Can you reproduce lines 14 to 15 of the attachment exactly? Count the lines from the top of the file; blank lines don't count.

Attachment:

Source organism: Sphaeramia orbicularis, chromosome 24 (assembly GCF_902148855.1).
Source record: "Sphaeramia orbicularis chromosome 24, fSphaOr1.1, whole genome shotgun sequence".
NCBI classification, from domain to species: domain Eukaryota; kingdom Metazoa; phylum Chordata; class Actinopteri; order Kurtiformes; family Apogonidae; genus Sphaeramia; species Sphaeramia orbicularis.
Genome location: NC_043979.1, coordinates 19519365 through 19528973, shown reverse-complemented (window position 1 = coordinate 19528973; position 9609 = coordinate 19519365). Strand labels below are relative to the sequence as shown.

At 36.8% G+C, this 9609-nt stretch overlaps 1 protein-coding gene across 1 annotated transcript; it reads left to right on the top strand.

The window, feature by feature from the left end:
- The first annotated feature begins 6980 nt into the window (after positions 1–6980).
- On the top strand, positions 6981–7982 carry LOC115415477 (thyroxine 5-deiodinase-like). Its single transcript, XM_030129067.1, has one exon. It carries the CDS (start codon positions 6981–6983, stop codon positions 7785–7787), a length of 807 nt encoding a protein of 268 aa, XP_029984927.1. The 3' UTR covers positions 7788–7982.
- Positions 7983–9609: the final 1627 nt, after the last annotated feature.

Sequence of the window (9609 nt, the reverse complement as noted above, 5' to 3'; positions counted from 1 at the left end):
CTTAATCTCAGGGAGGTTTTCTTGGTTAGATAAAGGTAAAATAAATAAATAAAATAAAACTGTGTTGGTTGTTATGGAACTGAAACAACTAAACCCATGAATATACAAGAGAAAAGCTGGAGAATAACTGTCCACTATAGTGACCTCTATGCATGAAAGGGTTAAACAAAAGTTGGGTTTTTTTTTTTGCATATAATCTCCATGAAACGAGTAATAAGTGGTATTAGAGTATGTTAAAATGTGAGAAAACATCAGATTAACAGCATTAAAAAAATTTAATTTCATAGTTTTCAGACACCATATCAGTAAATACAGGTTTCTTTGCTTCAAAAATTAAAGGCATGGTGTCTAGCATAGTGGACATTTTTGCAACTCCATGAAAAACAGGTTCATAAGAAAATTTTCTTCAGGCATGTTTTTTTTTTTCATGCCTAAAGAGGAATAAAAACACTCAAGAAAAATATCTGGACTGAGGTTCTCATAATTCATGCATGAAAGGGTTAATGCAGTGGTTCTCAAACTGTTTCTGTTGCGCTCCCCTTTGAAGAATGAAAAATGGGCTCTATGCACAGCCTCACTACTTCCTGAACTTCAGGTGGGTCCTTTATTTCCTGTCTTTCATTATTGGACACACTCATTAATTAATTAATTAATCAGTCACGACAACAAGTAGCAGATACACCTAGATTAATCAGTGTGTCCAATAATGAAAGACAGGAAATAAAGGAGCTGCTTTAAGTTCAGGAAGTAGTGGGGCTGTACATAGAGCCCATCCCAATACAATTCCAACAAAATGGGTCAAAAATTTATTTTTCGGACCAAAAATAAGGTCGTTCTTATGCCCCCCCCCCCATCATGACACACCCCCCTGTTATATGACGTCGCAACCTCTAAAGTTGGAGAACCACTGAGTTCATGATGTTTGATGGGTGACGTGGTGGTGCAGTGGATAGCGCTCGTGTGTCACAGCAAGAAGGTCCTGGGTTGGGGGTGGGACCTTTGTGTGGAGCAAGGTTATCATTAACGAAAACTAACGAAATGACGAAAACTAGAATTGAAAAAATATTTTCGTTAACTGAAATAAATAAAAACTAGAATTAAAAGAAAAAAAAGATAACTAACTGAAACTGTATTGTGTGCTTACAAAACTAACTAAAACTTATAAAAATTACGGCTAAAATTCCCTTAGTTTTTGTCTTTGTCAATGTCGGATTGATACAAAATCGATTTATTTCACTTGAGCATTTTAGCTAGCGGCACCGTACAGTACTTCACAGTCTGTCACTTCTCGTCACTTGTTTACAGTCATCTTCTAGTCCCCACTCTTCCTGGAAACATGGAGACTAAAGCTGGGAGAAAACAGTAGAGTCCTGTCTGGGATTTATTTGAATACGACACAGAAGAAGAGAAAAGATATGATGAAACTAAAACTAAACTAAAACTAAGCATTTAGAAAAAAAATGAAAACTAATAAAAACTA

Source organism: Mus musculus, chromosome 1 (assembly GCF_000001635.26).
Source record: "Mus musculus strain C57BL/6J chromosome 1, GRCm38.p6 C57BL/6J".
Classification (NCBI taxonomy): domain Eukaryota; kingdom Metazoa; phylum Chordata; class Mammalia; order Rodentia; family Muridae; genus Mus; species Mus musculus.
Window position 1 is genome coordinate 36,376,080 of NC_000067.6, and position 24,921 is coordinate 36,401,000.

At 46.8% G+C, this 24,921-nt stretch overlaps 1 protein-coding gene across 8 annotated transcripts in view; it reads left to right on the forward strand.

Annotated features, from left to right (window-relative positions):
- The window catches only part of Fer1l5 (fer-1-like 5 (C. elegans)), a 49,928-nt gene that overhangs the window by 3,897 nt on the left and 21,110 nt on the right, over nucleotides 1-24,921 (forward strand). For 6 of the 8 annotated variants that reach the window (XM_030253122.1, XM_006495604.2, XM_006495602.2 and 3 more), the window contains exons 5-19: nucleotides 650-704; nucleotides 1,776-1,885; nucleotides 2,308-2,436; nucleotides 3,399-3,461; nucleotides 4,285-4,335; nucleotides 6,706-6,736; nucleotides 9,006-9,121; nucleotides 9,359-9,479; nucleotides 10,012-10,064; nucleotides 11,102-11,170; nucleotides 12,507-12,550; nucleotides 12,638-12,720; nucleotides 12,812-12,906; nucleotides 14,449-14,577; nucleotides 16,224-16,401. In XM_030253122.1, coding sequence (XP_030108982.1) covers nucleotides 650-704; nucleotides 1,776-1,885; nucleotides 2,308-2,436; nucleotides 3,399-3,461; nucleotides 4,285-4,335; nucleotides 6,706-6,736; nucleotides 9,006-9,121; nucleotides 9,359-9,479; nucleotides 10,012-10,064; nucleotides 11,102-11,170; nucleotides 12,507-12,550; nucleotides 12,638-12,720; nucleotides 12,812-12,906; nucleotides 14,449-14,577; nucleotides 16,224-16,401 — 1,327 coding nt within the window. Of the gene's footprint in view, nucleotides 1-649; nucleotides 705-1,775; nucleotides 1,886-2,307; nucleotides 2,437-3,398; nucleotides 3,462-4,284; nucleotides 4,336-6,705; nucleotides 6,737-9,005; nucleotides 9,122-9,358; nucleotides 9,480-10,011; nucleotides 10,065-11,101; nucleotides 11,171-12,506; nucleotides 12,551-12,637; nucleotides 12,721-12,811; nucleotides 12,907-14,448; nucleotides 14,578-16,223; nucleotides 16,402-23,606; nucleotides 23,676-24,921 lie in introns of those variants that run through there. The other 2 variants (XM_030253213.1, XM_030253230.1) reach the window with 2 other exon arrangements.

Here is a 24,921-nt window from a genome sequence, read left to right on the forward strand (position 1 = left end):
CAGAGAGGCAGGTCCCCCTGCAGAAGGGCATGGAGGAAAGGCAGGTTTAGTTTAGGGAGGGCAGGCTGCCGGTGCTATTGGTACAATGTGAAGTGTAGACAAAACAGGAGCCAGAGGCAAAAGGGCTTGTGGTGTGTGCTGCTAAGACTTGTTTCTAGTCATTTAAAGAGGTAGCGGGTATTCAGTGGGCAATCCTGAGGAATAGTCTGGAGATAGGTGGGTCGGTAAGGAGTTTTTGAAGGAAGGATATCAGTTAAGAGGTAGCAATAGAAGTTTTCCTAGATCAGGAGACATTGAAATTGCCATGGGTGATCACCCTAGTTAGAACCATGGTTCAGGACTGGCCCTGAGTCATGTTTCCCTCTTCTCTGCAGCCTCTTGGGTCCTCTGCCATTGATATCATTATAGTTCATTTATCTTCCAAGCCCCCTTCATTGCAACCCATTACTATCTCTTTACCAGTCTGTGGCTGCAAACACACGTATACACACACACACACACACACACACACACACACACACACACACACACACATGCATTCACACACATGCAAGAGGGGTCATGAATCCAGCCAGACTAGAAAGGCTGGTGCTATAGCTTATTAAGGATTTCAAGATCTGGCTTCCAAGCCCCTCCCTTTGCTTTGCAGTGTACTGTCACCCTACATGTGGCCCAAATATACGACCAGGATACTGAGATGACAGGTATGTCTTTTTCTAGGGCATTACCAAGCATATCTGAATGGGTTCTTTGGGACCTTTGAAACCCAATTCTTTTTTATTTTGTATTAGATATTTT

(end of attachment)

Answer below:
Classification (NCBI taxonomy): domain Eukaryota; kingdom Metazoa; phylum Chordata; class Mammalia; order Rodentia; family Muridae; genus Mus; species Mus musculus.
Window position 1 is genome coordinate 36,376,080 of NC_000067.6, and position 24,921 is coordinate 36,401,000.